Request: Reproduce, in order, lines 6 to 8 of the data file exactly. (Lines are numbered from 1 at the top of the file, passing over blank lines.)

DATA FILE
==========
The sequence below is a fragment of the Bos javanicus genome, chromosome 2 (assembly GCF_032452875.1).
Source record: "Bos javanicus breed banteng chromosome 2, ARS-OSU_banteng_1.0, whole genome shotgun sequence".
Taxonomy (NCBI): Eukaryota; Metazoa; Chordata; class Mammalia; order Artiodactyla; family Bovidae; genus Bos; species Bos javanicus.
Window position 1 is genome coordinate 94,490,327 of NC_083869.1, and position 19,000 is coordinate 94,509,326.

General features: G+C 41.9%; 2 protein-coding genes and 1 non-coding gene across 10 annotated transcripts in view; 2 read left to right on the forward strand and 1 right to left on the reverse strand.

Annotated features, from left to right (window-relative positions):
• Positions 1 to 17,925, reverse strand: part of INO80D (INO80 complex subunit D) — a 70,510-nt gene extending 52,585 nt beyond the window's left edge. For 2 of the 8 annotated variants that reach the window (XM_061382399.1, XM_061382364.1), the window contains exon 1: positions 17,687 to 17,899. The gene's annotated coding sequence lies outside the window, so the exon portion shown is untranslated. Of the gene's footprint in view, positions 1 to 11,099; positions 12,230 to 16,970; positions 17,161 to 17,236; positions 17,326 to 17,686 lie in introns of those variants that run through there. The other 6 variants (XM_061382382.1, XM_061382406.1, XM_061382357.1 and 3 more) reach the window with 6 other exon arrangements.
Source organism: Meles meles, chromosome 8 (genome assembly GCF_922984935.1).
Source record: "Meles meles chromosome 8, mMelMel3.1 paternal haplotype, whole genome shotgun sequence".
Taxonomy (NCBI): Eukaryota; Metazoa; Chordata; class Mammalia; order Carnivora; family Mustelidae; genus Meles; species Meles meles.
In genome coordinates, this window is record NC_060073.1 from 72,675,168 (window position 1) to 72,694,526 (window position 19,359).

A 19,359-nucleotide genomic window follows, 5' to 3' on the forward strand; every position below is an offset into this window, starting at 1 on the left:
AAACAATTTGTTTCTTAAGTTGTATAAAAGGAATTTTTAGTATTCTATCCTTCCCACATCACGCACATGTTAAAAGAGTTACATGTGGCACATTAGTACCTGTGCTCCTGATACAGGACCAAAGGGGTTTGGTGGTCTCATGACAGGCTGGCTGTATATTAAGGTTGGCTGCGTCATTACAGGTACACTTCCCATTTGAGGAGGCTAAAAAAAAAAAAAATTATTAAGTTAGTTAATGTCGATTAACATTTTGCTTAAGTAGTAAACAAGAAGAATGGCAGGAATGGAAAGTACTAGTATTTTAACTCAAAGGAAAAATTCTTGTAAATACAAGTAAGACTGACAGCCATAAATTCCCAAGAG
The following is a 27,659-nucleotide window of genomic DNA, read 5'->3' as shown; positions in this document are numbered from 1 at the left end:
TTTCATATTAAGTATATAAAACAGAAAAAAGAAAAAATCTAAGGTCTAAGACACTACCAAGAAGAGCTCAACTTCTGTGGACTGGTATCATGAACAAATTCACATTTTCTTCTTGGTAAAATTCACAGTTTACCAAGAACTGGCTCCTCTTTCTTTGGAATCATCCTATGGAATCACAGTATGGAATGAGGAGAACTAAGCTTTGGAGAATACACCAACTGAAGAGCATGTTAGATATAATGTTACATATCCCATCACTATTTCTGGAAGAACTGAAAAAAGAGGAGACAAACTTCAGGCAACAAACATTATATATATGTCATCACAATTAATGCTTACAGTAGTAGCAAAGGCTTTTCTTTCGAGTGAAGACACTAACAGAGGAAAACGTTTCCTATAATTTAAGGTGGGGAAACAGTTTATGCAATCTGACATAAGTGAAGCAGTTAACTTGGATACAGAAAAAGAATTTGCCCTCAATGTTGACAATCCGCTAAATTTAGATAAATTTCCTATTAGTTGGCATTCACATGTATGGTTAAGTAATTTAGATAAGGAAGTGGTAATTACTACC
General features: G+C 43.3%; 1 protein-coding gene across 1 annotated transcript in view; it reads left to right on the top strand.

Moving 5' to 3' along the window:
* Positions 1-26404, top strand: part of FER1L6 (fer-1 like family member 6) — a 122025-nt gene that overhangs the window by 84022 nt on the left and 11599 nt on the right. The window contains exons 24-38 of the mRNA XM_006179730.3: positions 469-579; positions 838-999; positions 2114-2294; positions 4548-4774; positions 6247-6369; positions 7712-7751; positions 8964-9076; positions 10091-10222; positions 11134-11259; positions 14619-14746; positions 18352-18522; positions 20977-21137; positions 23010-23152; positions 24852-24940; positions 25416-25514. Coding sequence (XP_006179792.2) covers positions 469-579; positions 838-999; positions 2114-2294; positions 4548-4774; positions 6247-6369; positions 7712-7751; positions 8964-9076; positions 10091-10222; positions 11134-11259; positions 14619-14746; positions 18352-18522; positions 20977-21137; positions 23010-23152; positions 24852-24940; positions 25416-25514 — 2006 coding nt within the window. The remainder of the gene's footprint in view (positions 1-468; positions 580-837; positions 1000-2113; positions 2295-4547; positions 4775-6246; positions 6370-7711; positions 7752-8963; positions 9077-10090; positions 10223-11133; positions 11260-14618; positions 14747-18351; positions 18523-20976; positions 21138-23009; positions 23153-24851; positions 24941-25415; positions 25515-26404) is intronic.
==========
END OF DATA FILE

Annotated features, from left to right (window-relative positions):
• Positions 1 to 17,925, reverse strand: part of INO80D (INO80 complex subunit D) — a 70,510-nt gene extending 52,585 nt beyond the window's left edge. For 2 of the 8 annotated variants that reach the window (XM_061382399.1, XM_061382364.1), the window contains exon 1: positions 17,687 to 17,899. The gene's annotated coding sequence lies outside the window, so the exon portion shown is untranslated. Of the gene's footprint in view, positions 1 to 11,099; positions 12,230 to 16,970; positions 17,161 to 17,236; positions 17,326 to 17,686 lie in introns of those variants that run through there. The other 6 variants (XM_061382382.1, XM_061382406.1, XM_061382357.1 and 3 more) reach the window with 6 other exon arrangements.
Source organism: Meles meles, chromosome 8 (genome assembly GCF_922984935.1).